For the past 30 years, we’ve taken it for granted that major companies have globalized their production and fragmented their supply networks to far-flung corners of the world in search of the best value.
“Offshoring” has long been a subject of debate in conversations about economic growth and job protection, but there has been very little empirical research into why the phenomenon has occurred. Within academic circles, it’s often assumed that in addition to seeking out lower costs, companies have been driven to fragmentation by improvements in technology that have allowed them to communicate more effectively with suppliers overseas.
However, there has been little evidence to support that assumption, says Teresa Fort, an assistant professor of business administration at Tuck.
“There’s been a lot of theoretical work, a lot of models that people have written down, but it’s really hard to look at the plant level or firm level and see exactly who is doing it and what factors are driving them,” says Fort, who used to work as a research assistant for the U.S. Census Bureau. Fort’s Census Bureau connections gained her access to an exclusive dataset showing the exact location of all U.S. manufacturing plants, along with their sales and employment. By tying those data to statistics on the level of imports by firms, it’s possible to assess how and why plants are sending out their production.
Fort is presenting her findings in a new working paper that paints a rather surprising picture of offshoring. For starters she finds that the number of plants engaged in sourcing customized materials from overseas suppliers is quite small.
Nationwide, only 2 percent of plants are offshoring these inputs. However, that percentage changes dramatically when you consider the size of the company. Among firms, 27 percent of sales and 19 percent of employment occurs at companies with one or more plants that source the majority of their fragmented production from foreign locations. “Not a lot of plants are offshoring customized inputs, but those that do tend to belong to really big firms,” concludes Fort.
Interestingly, it’s more common for plants to outsource their production to suppliers in other U.S. states. Compared to the 2 percent of plants sending work overseas, almost 30 percent of them are sourcing from other domestic plants.
Here, too, there is variation. Plants in states with high wages, such as those in the Northeast and West Coast, are much more likely to send their work to lower-wage states such as those in the South. In contrast, plants located in low-wage states that fragment production are more likely to send their work overseas, since they must look elsewhere to access lower labor costs. It’s a much more nuanced picture of outsourcing, and doesn’t fit so easily into political categories.
“You can get both Obama and Romney to say we don’t want to ship jobs overseas. But the political economy ramifications are a lot more complicated when you talk about Boeing shipping jobs from Washington to South Carolina,” says Fort. “There will be a debate within the country about whether that’s a good thing or a bad thing.”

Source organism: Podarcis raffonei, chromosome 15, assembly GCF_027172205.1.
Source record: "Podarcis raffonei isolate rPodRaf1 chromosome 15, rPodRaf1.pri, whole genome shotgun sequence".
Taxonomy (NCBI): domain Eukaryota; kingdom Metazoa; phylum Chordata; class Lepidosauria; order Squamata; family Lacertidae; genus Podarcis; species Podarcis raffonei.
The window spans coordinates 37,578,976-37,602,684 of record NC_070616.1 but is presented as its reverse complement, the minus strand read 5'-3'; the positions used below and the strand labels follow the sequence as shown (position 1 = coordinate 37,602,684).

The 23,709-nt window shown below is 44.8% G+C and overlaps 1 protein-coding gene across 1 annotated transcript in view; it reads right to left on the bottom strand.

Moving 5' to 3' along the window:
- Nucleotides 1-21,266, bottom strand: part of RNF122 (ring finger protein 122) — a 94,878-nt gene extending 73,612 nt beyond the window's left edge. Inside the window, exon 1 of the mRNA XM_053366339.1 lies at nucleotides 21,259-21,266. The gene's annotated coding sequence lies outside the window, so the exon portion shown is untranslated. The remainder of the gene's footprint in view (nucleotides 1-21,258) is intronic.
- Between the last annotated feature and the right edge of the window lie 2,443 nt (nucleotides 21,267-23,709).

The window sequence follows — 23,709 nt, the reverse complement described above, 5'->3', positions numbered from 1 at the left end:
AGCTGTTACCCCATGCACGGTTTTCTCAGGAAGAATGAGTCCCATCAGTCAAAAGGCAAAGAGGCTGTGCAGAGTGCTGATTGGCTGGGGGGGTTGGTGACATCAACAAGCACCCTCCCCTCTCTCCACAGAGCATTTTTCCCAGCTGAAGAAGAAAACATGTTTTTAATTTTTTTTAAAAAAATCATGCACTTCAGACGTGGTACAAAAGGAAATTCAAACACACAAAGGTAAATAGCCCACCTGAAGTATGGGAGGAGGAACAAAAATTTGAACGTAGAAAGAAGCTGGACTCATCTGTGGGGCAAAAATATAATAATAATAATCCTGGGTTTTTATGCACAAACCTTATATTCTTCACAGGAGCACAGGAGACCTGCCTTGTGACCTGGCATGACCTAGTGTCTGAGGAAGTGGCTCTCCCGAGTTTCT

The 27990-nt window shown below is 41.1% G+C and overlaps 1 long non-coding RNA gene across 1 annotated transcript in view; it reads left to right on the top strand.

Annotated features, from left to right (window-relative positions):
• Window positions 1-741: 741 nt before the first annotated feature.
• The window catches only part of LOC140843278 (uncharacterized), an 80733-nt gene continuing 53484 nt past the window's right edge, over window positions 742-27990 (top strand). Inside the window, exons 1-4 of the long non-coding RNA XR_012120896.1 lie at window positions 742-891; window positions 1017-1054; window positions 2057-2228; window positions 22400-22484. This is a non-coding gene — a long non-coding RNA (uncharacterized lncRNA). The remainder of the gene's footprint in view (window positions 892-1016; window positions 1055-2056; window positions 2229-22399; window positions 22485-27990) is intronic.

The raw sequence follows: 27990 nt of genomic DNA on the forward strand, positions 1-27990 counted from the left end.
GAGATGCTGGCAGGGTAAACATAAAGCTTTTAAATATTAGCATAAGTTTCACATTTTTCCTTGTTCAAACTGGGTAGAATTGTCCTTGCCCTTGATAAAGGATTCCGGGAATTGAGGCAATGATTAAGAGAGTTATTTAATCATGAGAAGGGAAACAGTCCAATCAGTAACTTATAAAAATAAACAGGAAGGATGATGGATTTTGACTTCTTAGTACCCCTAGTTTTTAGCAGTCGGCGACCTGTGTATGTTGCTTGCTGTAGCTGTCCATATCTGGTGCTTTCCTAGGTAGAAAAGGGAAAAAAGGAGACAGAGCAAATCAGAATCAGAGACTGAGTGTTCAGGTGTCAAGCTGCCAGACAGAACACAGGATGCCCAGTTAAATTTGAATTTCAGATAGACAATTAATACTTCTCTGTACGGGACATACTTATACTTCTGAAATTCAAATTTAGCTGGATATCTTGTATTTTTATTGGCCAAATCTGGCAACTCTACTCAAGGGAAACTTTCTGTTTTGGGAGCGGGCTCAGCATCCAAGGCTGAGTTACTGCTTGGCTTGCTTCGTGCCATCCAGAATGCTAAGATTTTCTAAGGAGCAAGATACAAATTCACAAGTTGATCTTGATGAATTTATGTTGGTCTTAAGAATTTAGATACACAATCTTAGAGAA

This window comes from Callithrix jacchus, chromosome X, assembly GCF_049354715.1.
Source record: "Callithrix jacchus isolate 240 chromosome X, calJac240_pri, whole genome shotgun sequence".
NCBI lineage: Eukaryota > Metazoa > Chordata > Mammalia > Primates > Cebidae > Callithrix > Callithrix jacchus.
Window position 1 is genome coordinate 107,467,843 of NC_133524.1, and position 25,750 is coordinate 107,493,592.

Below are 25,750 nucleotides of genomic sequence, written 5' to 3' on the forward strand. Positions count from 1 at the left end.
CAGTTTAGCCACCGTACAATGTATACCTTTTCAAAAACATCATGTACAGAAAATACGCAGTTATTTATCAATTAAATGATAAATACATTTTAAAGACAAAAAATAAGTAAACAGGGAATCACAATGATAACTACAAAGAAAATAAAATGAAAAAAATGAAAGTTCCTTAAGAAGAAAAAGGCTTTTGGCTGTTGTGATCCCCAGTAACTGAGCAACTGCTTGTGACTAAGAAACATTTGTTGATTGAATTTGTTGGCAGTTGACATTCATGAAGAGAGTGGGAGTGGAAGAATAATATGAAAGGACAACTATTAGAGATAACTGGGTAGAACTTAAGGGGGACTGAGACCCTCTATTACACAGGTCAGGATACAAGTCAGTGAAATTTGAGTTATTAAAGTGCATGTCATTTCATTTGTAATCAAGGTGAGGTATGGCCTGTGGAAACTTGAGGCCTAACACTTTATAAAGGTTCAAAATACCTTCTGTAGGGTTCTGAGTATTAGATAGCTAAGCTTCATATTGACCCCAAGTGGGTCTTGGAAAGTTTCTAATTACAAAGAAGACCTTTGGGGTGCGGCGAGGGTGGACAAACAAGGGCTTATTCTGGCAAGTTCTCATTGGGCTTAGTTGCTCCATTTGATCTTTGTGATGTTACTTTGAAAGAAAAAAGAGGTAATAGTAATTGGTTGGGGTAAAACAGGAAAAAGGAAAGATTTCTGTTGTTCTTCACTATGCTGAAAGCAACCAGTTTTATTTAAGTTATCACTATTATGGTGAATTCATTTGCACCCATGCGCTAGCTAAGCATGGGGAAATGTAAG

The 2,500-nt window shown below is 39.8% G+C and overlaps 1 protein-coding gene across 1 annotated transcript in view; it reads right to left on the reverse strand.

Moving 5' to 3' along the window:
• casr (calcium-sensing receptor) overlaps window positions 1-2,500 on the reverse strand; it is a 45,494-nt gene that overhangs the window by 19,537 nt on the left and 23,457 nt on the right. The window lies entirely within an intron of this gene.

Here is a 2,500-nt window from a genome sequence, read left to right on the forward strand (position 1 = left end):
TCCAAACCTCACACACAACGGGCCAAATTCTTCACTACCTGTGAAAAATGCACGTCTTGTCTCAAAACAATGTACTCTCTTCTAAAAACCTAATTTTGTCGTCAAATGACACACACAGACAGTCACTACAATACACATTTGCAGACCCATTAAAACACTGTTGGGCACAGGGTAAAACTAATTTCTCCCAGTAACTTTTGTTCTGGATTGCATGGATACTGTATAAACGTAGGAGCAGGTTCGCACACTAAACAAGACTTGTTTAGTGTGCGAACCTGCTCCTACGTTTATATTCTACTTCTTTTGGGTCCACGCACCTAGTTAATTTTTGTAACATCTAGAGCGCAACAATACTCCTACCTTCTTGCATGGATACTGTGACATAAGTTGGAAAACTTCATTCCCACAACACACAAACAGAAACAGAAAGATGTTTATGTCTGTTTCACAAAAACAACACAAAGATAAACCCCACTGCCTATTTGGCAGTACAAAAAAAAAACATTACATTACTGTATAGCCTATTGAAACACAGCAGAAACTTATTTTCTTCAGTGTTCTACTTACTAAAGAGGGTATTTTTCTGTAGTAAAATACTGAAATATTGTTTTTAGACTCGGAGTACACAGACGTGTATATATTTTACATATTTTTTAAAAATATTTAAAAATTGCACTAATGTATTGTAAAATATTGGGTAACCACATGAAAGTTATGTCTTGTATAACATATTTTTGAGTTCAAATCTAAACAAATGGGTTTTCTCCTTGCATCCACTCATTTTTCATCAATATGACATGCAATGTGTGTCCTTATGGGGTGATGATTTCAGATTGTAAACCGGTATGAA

Fort’s study also undermines the idea that advances in communication are driving jobs overseas. When she analyzed the data of plants engaged in high-tech forms of manufacturing, she found that while advanced technology can facilitate movement of production overseas, such movement is limited by the sophistication of the receiving country. “Companies are offshoring to countries with cheaper labor, but those countries also tend to have lower levels of technology—so higher tech firms need to source from higher tech locations.”
As a result, higher tech firms that offshore are more likely to source from more expensive countries such as Japan, but less likely to source from countries such as Bangladesh, which have less technology.
Since wages in higher technology countries are often comparable to those in the U.S., increases in communication technology might actually aid in returning jobs to the U.S. At the same time, the greater worry—at least for some states—may be losing jobs to other lower wage states, where easier communications can decrease costs associated from coordinating production across locations, but highly skilled workers can also still take advantage of those technologies.
“The differences between states in terms of worker skills is much smaller than the differences between countries,” says Fort. “South Carolina is going to be a lot more homogenous in terms of skills of workers compared to Bangladesh.”
Given that distinction, offshoring may not be nearly the problem in the future that “onshoring” could be.
Expect to see that issue coming soon to a political debate near you.
T. Fort, “Firms’ Organization of Global Production: Theory and Evidence,” working paper.
Teresa Fort is an assistant professor of business administration at the Tuck School of Business.
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[This article republished with permission from the author and the Tuck School of Business.]